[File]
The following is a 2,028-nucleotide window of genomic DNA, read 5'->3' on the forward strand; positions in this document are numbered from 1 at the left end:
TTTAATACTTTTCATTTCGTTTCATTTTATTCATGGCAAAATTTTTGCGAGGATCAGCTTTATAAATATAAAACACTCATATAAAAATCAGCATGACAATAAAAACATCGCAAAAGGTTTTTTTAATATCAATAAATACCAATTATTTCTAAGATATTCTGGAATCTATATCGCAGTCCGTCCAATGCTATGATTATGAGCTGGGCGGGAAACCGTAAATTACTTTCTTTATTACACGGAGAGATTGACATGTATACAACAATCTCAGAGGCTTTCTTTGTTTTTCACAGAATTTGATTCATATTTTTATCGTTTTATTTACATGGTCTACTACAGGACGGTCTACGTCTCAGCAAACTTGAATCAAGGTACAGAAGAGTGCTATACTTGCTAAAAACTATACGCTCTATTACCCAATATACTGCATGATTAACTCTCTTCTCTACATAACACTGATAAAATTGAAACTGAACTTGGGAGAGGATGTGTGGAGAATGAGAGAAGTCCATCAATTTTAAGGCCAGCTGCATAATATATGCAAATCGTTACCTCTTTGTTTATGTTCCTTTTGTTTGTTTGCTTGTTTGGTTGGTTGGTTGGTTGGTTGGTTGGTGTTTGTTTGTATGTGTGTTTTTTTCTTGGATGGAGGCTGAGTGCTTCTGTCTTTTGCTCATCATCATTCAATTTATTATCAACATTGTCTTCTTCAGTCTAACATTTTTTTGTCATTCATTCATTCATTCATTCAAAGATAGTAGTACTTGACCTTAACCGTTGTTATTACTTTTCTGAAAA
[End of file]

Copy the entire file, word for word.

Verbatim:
The following is a 2,028-nucleotide window of genomic DNA, read 5'->3' on the forward strand; positions in this document are numbered from 1 at the left end:
TTTAATACTTTTCATTTCGTTTCATTTTATTCATGGCAAAATTTTTGCGAGGATCAGCTTTATAAATATAAAACACTCATATAAAAATCAGCATGACAATAAAAACATCGCAAAAGGTTTTTTTAATATCAATAAATACCAATTATTTCTAAGATATTCTGGAATCTATATCGCAGTCCGTCCAATGCTATGATTATGAGCTGGGCGGGAAACCGTAAATTACTTTCTTTATTACACGGAGAGATTGACATGTATACAACAATCTCAGAGGCTTTCTTTGTTTTTCACAGAATTTGATTCATATTTTTATCGTTTTATTTACATGGTCTACTACAGGACGGTCTACGTCTCAGCAAACTTGAATCAAGGTACAGAAGAGTGCTATACTTGCTAAAAACTATACGCTCTATTACCCAATATACTGCATGATTAACTCTCTTCTCTACATAACACTGATAAAATTGAAACTGAACTTGGGAGAGGATGTGTGGAGAATGAGAGAAGTCCATCAATTTTAAGGCCAGCTGCATAATATATGCAAATCGTTACCTCTTTGTTTATGTTCCTTTTGTTTGTTTGCTTGTTTGGTTGGTTGGTTGGTTGGTTGGTTGGTGTTTGTTTGTATGTGTGTTTTTTTCTTGGATGGAGGCTGAGTGCTTCTGTCTTTTGCTCATCATCATTCAATTTATTATCAACATTGTCTTCTTCAGTCTAACATTTTTTTGTCATTCATTCATTCATTCATTCAAAGATAGTAGTACTTGACCTTAACCGTTGTTATTACTTTTCTGAAAA